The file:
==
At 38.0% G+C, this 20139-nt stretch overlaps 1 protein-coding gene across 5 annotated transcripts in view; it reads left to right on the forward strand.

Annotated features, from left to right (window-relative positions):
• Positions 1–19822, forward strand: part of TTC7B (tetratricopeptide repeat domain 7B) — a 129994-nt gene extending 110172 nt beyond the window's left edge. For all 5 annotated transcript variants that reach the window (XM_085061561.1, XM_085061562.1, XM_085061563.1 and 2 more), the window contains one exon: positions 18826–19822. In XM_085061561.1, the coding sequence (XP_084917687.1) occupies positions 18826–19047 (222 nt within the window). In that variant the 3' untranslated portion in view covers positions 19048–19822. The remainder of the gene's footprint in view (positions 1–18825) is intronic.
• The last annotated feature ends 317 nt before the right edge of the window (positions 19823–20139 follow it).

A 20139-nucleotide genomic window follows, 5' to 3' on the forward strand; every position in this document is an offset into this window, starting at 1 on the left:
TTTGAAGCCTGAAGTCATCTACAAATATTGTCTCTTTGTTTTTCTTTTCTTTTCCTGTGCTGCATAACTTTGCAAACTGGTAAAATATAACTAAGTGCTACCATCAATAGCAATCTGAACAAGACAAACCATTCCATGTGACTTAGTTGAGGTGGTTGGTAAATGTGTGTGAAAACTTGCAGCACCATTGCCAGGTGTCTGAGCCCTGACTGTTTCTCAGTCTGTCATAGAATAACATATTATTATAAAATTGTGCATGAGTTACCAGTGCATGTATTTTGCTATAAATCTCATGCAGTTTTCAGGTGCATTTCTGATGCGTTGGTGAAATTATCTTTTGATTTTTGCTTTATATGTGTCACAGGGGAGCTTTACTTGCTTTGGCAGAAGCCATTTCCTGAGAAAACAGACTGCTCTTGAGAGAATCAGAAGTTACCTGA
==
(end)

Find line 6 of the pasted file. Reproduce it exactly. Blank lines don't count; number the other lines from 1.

TTTGAAGCCTGAAGTCATCTACAAATATTGTCTCTTTGTTTTTCTTTTCTTTTCCTGTGCTGCATAACTTTGCAAACTGGTAAAATATAACTAAGTGCTACCATCAATAGCAATCTGAACAAGACAAACCATTCCATGTGACTTAGTTGAGGTGGTTGGTAAATGTGTGTGAAAACTTGCAGCACCATTGCCAGGTGTCTGAGCCCTGACTGTTTCTCAGTCTGTCATAGAATAACATATTATTATAAAATTGTGCATGAGTTACCAGTGCATGTATTTTGCTATAAATCTCATGCAGTTTTCAGGTGCATTTCTGATGCGTTGGTGAAATTATCTTTTGATTTTTGCTTTATATGTGTCACAGGGGAGCTTTACTTGCTTTGGCAGAAGCCATTTCCTGAGAAAACAGACTGCTCTTGAGAGAATCAGAAGTTACCTGA